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Dual-input convolutional neural network for glaucoma diagnosis using spectral-domain optical coherence tomography
  1. Sukkyu Sun1,
  2. Ahnul Ha2,3,
  3. Young Kook Kim2,4,
  4. Byeong Wook Yoo5,
  5. Hee Chan Kim1,6,7,
  6. Ki Ho Park2,4
  1. 1 Interdisciplinary Program in Bioengineering, Graduate school, Seoul National University, Seoul, South Korea
  2. 2 Department of Ophthalmology, Seoul National University College of Medicine, Seoul, South Korea
  3. 3 Department of Ophthalmology, Jeju National University Hospital, Jeju-si, South Korea
  4. 4 Department of Ophthalmology, Seoul National University Hospital, Seoul, South Korea
  5. 5 Samsung Research, Samsung Electronics, Seoul, South Korea
  6. 6 Institute of Medical and Biological Engineering, Medical Research Center, Seoul National University, Seoul, South Korea
  7. 7 Department of Biomedical Engineering, Seoul National University College of Medicine, Seoul, South Korea
  1. Correspondence to Hee Chan Kim, Department of Biomedical Engineering, Seoul National University Hospital, 101 Daehak-ro, Jongro-gu, Jongno-gu 03080, Korea (the Republic of); and Ki Ho Park, Ophthalmology, Seoul National University College of Medicine, 101 Daehak-ro, Jongro-gu, Seoul 03080, Korea (the Republic of); hckim{at}snu.ac.kr kihopark{at}snu.ac.kr

Abstract

Background/Aims To evaluate, with spectral-domain optical coherence tomography (SD-OCT), the glaucoma-diagnostic ability of a deep-learning classifier.

Methods A total of 777 Cirrus high-definition SD-OCT image sets of the retinal nerve fibre layer (RNFL) and ganglion cell-inner plexiform layer (GCIPL) of 315 normal subjects, 219 patients with early-stage primary open-angle glaucoma (POAG) and 243 patients with moderate-to-severe-stage POAG were aggregated. The image sets were divided into a training data set (252 normal, 174 early POAG and 195 moderate-to-severe POAG) and a test data set (63 normal, 45 early POAG and 48 moderate-to-severe POAG). The visual geometry group (VGG16)-based dual-input convolutional neural network (DICNN) was adopted for the glaucoma diagnoses. Unlike other networks, the DICNN structure takes two images (both RNFL and GCIPL) as inputs. The glaucoma-diagnostic ability was computed according to both accuracy and area under the receiver operating characteristic curve (AUC).

Results For the test data set, DICNN could distinguish between patients with glaucoma and normal subjects accurately (accuracy=92.793%, AUC=0.957 (95% CI 0.943 to 0.966), sensitivity=0.896 (95% CI 0.896 to 0.917), specificity=0.952 (95% CI 0.921 to 0.952)). For distinguishing between patients with early-stage glaucoma and normal subjects, DICNN’s diagnostic ability (accuracy=85.185%, AUC=0.869 (95% CI 0.825 to 0.879), sensitivity=0.921 (95% CI 0.813 to 0.905), specificity=0.756 (95% CI 0.610 to 0.790)]) was higher than convolutional neural network algorithms that trained with RNFL or GCIPL separately.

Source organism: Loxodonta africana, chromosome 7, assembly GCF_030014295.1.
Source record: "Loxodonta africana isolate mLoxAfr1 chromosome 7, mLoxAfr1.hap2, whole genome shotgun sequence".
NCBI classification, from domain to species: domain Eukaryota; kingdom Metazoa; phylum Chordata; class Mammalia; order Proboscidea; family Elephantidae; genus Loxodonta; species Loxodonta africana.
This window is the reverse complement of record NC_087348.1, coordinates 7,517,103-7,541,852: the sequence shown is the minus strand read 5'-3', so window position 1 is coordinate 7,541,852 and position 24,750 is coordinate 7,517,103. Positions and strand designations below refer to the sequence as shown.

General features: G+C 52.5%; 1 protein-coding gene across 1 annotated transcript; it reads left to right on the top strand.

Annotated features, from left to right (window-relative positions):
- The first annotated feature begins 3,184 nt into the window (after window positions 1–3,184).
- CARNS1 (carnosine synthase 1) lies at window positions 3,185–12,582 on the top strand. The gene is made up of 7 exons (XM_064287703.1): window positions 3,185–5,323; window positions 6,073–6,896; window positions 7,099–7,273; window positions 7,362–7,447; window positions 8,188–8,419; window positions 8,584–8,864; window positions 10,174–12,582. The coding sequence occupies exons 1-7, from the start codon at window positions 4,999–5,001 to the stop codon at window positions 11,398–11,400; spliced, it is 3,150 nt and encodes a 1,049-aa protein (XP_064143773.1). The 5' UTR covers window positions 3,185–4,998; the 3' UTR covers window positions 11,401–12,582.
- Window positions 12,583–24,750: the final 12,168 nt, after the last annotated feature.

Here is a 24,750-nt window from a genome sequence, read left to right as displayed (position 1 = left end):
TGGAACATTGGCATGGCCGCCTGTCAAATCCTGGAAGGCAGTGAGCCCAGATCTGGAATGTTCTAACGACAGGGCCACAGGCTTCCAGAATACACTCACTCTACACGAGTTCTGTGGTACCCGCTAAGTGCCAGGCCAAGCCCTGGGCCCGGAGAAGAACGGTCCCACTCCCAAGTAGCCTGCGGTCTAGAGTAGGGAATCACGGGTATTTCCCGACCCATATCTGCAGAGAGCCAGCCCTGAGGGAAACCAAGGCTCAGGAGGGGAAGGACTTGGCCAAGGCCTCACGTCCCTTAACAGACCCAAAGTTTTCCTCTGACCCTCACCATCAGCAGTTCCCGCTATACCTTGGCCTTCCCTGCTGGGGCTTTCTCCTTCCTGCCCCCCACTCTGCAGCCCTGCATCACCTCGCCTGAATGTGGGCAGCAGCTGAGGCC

Conclusion The deep-learning algorithm using SD-OCT can distinguish normal subjects not only from established patients with glaucoma but also from patients with early-stage glaucoma. The deep-learning model with DICNN, as trained by both RNFL and GCIPL thickness map data, showed a high diagnostic ability for discriminatingpatients with early-stage glaucoma from normal subjects.

  • Glaucoma
  • Imaging
  • Macula
  • Optic Nerve
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Footnotes

  • SS and AH contributed equally to this work as co-first authors.

  • Contributors Study design: SS, AH, YKK, HCK, KHP. Writing the article: SS, AH. Data collection: AH, YKK, BWY, KHP. Analysis and interpretation of the data: SS, YKK, BWY, HCK. Literature search: SS, AH, BWY. Critical revision of the article: SS, AH, YKK, HCK, KHP. Final approval of the article: HCK, KH.

  • Funding This study was supported by grant no. 03-2017-0300 from the SNUH research fund.

  • Competing interests None declared.

  • Provenance and peer review Not commissioned; externally peer reviewed.

  • Data availability statement Data are available upon reasonable request.

  • Supplemental material This content has been supplied by the author(s). It has not been vetted by BMJ Publishing Group Limited (BMJ) and may not have been peer-reviewed. Any opinions or recommendations discussed are solely those of the author(s) and are not endorsed by BMJ. BMJ disclaims all liability and responsibility arising from any reliance placed on the content. Where the content includes any translated material, BMJ does not warrant the accuracy and reliability of the translations (including but not limited to local regulations, clinical guidelines, terminology, drug names and drug dosages), and is not responsible for any error and/or omissions arising from translation and adaptation or otherwise.

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